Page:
Michael Hancock brews one of the best wheat beers on the planet in a buck-a-beer budget brewery in Etobicoke, and that’s fine with him—for now
When he moved from Southampton, England, to Toronto in 1976, then-21-year-old Michael Hancock barely drank. “I was a student,” he says. “Drugs were better value.”
Hancock had been set up with a solid gig in the family business—which happened to be Molson’s—but after 10 years, on the path to upper management, he quit. He moved to Chicago to study brewing, and in 1989, returned to Toronto, where he and a handful of partners, including his friend and fellow beer enthusiast Prince Luitpold of Bavaria, opened Denison’s brewpub at 75 Victoria St.
“All the recipes were designed to be as simple as possible, because we were using equipment that was basic, stripped down,” says Hancock. Denison’s traditional Weissbier is a case in point: a 60 over 40 wheat-to-barley ratio (the classic mix, preserving the beer’s murky, wheaty appearance), water and a pinch of hops, nothing more. In 2002, a founder of ratebeer.com, the go-to beer rating site, ranked Weissbier the number one Hefeweizen—German-style, unfiltered wheat beer—in the world, making Denison’s a darling of beer nerds from Brooklyn to Breda.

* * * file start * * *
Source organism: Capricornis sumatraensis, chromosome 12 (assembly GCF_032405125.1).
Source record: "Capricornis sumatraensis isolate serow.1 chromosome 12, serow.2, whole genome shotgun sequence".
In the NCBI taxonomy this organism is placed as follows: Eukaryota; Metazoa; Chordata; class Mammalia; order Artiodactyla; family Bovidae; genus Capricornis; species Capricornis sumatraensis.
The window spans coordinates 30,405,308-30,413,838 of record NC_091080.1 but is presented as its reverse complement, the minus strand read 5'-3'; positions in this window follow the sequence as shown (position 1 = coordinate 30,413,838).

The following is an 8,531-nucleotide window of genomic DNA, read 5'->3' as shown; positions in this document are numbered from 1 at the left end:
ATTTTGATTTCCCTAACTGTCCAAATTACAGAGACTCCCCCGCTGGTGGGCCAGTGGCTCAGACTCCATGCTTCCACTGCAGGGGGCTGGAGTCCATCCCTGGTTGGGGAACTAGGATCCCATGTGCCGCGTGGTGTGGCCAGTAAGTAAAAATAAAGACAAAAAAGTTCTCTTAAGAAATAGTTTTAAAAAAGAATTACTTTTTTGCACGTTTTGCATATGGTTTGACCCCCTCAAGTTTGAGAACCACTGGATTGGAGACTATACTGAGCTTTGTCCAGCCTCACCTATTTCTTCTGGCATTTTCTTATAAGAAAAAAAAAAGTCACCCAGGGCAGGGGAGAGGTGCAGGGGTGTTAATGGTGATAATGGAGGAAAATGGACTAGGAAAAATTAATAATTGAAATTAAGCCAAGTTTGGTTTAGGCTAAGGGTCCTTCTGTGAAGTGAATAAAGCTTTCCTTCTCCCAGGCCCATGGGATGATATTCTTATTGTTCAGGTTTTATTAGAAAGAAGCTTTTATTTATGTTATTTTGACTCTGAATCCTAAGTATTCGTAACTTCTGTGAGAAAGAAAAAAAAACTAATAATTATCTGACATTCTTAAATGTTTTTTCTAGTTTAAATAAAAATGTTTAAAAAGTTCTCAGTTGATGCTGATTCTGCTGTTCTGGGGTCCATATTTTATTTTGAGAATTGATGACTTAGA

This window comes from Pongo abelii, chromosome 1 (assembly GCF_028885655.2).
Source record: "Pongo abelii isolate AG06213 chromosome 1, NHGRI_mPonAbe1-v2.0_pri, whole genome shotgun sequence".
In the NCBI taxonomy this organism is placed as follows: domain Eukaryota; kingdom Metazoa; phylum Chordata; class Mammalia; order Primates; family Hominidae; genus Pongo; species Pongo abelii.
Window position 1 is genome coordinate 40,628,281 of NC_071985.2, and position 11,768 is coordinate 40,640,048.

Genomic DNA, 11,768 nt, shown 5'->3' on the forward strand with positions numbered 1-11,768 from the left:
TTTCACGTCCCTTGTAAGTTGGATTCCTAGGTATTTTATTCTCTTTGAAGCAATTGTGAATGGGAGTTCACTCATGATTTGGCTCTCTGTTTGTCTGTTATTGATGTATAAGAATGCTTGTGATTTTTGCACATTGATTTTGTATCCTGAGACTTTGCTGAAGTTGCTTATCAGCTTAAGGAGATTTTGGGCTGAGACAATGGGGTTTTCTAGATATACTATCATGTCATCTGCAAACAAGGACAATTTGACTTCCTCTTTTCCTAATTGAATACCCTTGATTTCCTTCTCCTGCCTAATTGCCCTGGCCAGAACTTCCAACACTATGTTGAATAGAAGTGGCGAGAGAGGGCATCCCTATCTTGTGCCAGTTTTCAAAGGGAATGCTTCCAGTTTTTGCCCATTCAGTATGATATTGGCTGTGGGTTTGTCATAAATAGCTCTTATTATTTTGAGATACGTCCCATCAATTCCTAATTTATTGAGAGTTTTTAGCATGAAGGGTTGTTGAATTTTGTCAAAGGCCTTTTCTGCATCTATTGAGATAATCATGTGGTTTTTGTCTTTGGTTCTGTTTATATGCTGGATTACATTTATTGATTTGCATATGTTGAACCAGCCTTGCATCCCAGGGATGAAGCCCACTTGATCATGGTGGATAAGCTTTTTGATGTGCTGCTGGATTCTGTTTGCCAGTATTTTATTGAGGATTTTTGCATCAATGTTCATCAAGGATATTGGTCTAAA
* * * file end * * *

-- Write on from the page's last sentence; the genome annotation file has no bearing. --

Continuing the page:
It was a high point before a low. In 2003, soaring rents at the downtown location finally shut their doors. (Duggan’s Brewery, which moved into the same space in 2009, recently closed for similar reasons.) Hancock was given sole rights to brew Denison’s beers, but he’s had to switch brewing facilities three times since the pub closed. Right now he uses a small buck-a-beer brewery in Etobicoke called Cool Beer, where Duggan’s No. 9 and No. 5, among many others, are also brewed. A cheapie budget outfit may seem diametrically opposed to the Denison’s ethos, but Hancock is happy enough. It’s the only brewery in town with a copper brew house, circa 1965, from West Germany. “This is beautiful in so many ways,” he says, resting his hand on the vessels. It doesn’t affect the flavour, but it’s simply engineered and classic in design, just like his Hefeweizen.
While the long-term goal is still to open his own brewery (he’s shy to divulge more detail, at this time), Cool Beer is enough for now. And he drinks a lot more beer than he did in his youth—more than ever, in fact. “I can’t walk into a bar and not taste the beer that they have on tap,” he says. “Otherwise you’re totally disconnected.”